Pollution is the presence/introduction of a substance which has harmful or poisonous effects in an environment. Pollution can loosely be defined as the deterioration of an existing state.
Understanding the source of pollution is necessary for eliminating, minimising, reusing or treating their negative effect on the environment.
Classification of the sources of water pollution (Water Quality control Handbook)
Maintaining high water quality or keeping water systems safe is a continuous real-world challenge.
The key to a successful water quality system in today’s environment is using established parameters to measure change over time at varying locations in the network on a continuous basis. These measurement parameters include pH, conductivity, free chloride, monochloramine, dissolved oxygen, ammonium, turbidity, fluoride, ozone, temperature. Read more…
Water quality is determined by its physical (temperature, colour, taste, odour, etc), chemical and microbiological properties. These properties are are characterised with wide variability.
The quality of water is measured according to different needs. Different types of production demand water with a typical quality. The greatest quality requirement of water is when it’s used for drinking.
It follows here that the natural quality of water in streams and rivers is formed by the following groups of factors that work simultaneously: climatic conditions, hydrological conditions, hydrodynamic conditions, hydrobiological and biological processes in the water flow. On the other hand, the hydrophysical processes that affect the quality of stream and river water include transportation of solid particles, heating and cooling, evaporation, freezing (formation of ice), absorption, diffusion, and dispersion of the light in water flows.
There are several ways of classifying pollutants in order to predict their effect on water quality and the means of their removal.
- Classification according to their physical condition: solid, a liquid or gas
- Classification according to their sources: agriculture, urban areas
Water Quality Modelling
Modelling is a continuous process of developing models for describing a real process as more information and knowledge about a system became available.
A model is a simplified approximation of a real system. A model is a schematic description or representation of something, especially a system or phenomenon, that accounts for its properties and is used to study its characteristics.
A model is a system of equations, relationships and observed monitoring data, created for the description of a natural system and demonstration/checking system behaviour under different conditions and time.
Water quality models try to simulate changes in a pollutants concentration as they move through the environment. A pollutant entering an environment may increase or decrease its concentration due to a large variety of mechanisms.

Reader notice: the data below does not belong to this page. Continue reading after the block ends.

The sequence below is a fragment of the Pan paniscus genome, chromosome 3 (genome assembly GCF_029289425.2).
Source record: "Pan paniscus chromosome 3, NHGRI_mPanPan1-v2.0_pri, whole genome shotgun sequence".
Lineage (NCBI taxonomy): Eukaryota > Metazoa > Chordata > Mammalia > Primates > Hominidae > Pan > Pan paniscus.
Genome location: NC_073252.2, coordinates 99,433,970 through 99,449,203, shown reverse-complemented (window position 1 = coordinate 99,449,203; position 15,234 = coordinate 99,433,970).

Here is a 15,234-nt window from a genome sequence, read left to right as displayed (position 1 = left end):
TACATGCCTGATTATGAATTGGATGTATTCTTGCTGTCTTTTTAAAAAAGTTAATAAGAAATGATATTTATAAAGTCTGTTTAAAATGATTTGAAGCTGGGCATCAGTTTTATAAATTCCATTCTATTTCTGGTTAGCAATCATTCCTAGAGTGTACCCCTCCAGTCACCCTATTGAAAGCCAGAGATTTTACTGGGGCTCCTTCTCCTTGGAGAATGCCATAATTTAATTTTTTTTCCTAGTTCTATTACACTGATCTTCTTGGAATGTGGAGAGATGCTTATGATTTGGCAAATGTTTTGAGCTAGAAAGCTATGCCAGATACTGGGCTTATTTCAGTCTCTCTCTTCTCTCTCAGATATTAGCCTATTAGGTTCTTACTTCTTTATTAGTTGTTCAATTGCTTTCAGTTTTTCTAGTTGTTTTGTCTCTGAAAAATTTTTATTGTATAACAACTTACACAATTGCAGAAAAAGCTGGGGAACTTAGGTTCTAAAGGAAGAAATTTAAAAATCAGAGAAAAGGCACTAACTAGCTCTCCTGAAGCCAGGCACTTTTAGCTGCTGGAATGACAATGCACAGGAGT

Mathematical models are a means for relevant stakeholders to gain the best social and economic solutions of water problems.
Mathematical models are used to:
- simulate the effects of different scenarios on water quality
- choose solutions where and how to invest for water quality improvement
- assess the value of parameters, for which there is limited information.
Purpose of water quality modelling
- to develop a clear conceptual model based on all available information
- to understand more fully the transport regime of pollutant
- to test hypotheses, to ensure that they are consistent with governing principals and observations, and to quantify the dominant controlling processes.
- to reconstruct the history of pollutant transport
- to establish time ranges within which an event could have begun, or within which contaminants could have reached specified level in certain areas
- to calculate future contaminant distributions
The fundamental principles for water quantity and quality modelling are:
- conservation of energy states (first law of thermodynamic);
- conservation of mass states (mass balance models) and
- conservation of momentum states (Newton’s first law of motion).
The process of model building is an iterative process, it starts with expression of a working hypothesis, typically based on a priori knowledge about the system in the form of mathematical model.
An experiment is like a window through which the nature is viewed. Our view is never perfect. Interaction between experimental data collection and data analysis provides the opportunity for improving precision by shifting emphasis to different variables, making repeated observations, and adjusting experimental conditions. The assessment of water quality is always related with the determination of water flow characteristics. It is not possible to assess water quality without evaluation of the water quantity. That is why the water quality modelling includes as a main part the water quantity modelling, which gives the answer how water movement affects the concentration of the dissolved and suspended constrains.
The creation of a water quality model involves the following two stages:
- Analysis of the system – this may be theoretical, observational, or experimental;
- Synthesis of a mathematical replica of the system.